Friday, September 06, 2013

US.12 - Breaking Bad: "Present Imperfect, Part VI"

Years ago, Leonard Nimoy hosted a paranormal investigation series called "In Search Of..." Oh, if only we could go back to those days... because someone needs to find Victoria Azarenka's New York groove before it's too late.

Vika, newly-minted finalist, has scratched and clawed her way through this U.S. Open, often with the scrapiness of a street fighter grasping for anything at hand to win a brawl with an opponent. But rather than a chunk of brick gathered from beneath a crumbling wall and hurling it at her foe in order to distract her, Vika has often employed a point-shortening angled forehand to drag her opponent off the court, then utilized a well-timed net rush to put away a winner and escape to the next point like she would use a garbage can lid swung at her opponent's face to win a "moment" to allow her to breathe. Her "French Touch" drop shop? Just call it the rough equivalent of a broken beer bottle Vika found at her feet. There's an art to threatening someone with a lethal weapon that can just as easily be turned back against her, as drop shots don't always work, and Azarenka has lived -- but not died, yet -- by such ballsy tactics for most of the past two weeks.

There's striving to be an "old school Noo Yawker," a good thing at the Open, and there's dangerous behavior... and Azarenka is seriously blurring the lines right about now.

Six matches in, Vika IS still looking for that groove -- something will come in handy if she's going to leave Flushing Meadows after this weekend with a bit more hardware in hand than she did a year ago -- but something has to be said for the grit and competitive pugnacity of this young woman. Few players, save maybe her next opponent, have managed to drag herself into a slam final while simultaneously finding herself painted into a corner by her own hand at nearly every turn, as she has. Today's alley-partner was world #83 Flavia Pennetta, 31, in her first career slam semifinal after having successfully battled back from wrist surgery last summer. She came into the semifinals having not lost a set at this tournament. Meanwhile, #2-seed Azarenka had been taken to three sets twice and lost more games than any of the final four women in the women's singles draw.

Any thoughts that maybe Vika had found her groove somewhere between a Stevie Wonder original and a Marvin Gaye tune went out the window in the first few minutes of the match. From the outset, again, it was apparent that this Azarenka was going to bear a striking resemblance to the one who has often stumbled through large sections of her Open matches, transforming them into instructional seminars on how to simply "hold on." After breaking Pennetta in the opening game, she immediately fell down 15/40 in her own initial turn to serve. After failing in multiple attempts to put a winner past the Italian at the net, Azarenka was broken. Much like in earlier matches, as soon as Vika would raise her game -- breaking at love for 3-2 -- she'd quickly fall back on the other side -- hitting her fourth double-fault of the match (already) to fall down 15/30 -- and get broken. This time for 3-3.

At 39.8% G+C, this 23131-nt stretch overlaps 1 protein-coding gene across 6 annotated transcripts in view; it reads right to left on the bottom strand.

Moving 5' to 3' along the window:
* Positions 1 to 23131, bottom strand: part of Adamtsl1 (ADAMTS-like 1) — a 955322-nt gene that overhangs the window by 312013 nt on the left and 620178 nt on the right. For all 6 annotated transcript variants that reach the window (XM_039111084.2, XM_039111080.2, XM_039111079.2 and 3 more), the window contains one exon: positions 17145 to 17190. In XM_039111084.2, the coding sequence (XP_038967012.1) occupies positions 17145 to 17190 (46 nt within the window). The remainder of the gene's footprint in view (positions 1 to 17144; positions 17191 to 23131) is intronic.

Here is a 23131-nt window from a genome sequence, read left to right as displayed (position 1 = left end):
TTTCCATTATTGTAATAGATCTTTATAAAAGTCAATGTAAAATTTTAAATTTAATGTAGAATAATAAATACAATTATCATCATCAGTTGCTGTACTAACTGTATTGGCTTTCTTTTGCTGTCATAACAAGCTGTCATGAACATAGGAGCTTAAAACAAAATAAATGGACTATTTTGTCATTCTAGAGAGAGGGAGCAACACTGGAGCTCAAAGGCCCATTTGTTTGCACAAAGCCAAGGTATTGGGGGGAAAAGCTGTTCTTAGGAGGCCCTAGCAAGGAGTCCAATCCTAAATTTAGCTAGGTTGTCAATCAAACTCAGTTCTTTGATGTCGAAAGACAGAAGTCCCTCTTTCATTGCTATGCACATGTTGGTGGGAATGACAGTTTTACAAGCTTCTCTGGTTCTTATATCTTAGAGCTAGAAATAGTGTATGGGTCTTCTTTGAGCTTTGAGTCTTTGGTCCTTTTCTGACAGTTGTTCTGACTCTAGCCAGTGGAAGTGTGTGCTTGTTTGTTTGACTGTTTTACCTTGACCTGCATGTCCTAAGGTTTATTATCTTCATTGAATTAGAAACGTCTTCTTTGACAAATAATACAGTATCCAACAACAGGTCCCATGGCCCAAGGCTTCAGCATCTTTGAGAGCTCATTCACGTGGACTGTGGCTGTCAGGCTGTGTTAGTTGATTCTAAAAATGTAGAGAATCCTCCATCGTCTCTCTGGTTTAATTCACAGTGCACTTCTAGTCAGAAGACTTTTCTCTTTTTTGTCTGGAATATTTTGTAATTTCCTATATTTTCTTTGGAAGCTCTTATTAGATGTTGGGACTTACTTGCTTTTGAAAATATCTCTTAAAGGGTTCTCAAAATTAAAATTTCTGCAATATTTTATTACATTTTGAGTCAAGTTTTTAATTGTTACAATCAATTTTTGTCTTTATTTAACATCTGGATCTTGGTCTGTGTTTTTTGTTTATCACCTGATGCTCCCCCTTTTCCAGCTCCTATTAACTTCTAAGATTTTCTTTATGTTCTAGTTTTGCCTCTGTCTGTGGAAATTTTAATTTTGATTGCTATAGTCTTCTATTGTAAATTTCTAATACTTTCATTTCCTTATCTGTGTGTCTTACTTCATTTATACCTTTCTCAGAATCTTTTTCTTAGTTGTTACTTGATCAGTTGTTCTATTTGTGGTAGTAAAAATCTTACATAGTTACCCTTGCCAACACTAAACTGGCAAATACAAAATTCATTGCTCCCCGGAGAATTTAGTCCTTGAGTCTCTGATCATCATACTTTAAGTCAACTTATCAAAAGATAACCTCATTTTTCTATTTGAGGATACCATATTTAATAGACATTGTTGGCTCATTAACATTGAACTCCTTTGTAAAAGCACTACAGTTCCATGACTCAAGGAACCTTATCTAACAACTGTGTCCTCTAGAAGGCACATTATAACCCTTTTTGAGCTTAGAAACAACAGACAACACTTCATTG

It went on like his all set, as seven of the first nine games featured breaks of serve. While Azarenka's game was scratchy, Pennetta's own service difficulties allowed her to be and still not let the match (or set) get away from her. After the Italian had failed to convert a game point in Game #9, Azarenka finally got the break for 5-4 on a Pennetta forehand error. But, naturally, Vika wasn't going to take the set easily. While she successfully served out the 6-4 set, she did so after failing to put away five set points. On the bright side, the tenth game did allow Azarenka to finally get her first forehand and backhand winners of the match.

The 2nd set began just like the 1st, with breaks of serve in the first three games. Finally, in Game #4, Azarenka got an easy hold, and it seemed to clear her head and allow her to simply play the game that has made her the best hard court player in the world the last two seasons, no matter that it hasn't looked that way all too often this year in New York. She broke Pennetta at love for 4-1, taking eleven of twelve points. Still, after going up 40/15, Vika managed to drop serve for 4-2. But after breaking the Italian for the eighth time in nine service games, Azarenka upped her aggression and put away a stinging swinging volley winner to go up 40/love and reach triple match point. Three points later -- if you thought it'd be sooner, you hadn't been watching -- she was finally able to celebrate a 6-4/6-2 win and a return trip to the U.S. Open final, her fourth straight such result in a hard court slam.

Sure, Azarenka has been "forced" to spend more time toiling on the court at this slam than any other woman, but if she can find that elusive groove and play at a winning level in the final, or even find yet another way to survive and prosper, none of what's happened since last Monday will matter in the early evening hours this Sunday night. What has so often been looked at as a potential champion on the verge of "breaking bad" could end up being a testament to the Belarusian's heart and desire in the face of not being at her best. After all, this sort of thing has happened before. Just look at her final opponent at this Open, one Miss Serena Williams. She's won a handful of her sixteen slams after having teetered on the edge of defeat with scratchy-or-worse form over the previous two weeks, eight times coming back from match point down (3) or having her opponent serve for the match (5), including in last year's final vs. Azarenka, as well as at the '10 Australian Open against Vika, to eventually win a major title. For all the trouble that Azarenka has flirted with at this slam, she hasn't had her back pressed against the wall in quite that fashion. Well, not yet, anyway.

Of course, after yet again leaving the match out there for an opponent to win and living to tell the tale, the